How Reachable Are You?

I don’t have an iPhone or a Blackberry, and I don’t want one. My cellphone can’t receive text messages, let alone images or video messages. If someone needs to reach me urgently, then they call me. If it’s not that urgent, an email will reach me fairly quickly.

I like it that way.

It comes down to choice. I spent 10 days in the fall in Denmark, and didn’t check my email a single time. I came back to a mountain of messages (over 300 requiring a response), but I enjoyed my vacation. I was able to relax and not think about work.

Reaching me while not on vacation is similar. If I’m working, then send me an email – I’ll be notified within seconds of its arrival. If you need me urgently, call me. If I can’t answer the phone, leave a message and I will call you back as soon as I am able. If you can’t reach me by calling, then there is no other way to reach me short of physically locating me.

Sorry, it’s the way I operate.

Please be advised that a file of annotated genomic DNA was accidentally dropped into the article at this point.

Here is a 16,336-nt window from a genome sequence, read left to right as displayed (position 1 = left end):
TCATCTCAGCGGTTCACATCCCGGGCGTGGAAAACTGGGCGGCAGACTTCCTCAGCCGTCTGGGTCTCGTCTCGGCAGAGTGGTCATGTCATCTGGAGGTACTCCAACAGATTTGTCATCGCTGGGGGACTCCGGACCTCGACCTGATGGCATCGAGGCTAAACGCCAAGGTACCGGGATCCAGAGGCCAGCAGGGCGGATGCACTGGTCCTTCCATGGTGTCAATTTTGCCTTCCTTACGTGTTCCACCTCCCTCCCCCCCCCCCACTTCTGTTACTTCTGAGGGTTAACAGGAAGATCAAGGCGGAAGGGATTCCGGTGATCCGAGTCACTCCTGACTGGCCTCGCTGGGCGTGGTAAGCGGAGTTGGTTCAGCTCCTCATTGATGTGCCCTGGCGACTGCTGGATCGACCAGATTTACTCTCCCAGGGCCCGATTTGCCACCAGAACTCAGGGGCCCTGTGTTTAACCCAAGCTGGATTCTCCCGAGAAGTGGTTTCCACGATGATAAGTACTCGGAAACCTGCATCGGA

I don’t want to be fully accessible 24 hours a day. If I’m eating dinner, I don’t want to think about work. Sure, I can turn off the notification, but I’d rather go the simple route of not having a notification in the first place. I’m actually fairly accessible, you just need to know how to best reach me.

At some point in the future, I’ll likely break down and get an iPhone or similar device. Not by choice, but by need. I recognize that for some people, working with such a device is necessary, or provides other benefits. Travelers, for example, can avoid pulling out their laptops just for their email. Other applications running on those devices can provide other benefits.

So, what will it take to get me on such a device?

Well, my employer could insist. Or I could end up spending more time on the road. Or perhaps I’ll see an app that I just have to have, and therefore cave to temptation.

But I don’t want to be more reachable. I think my life is fine the way it is right now.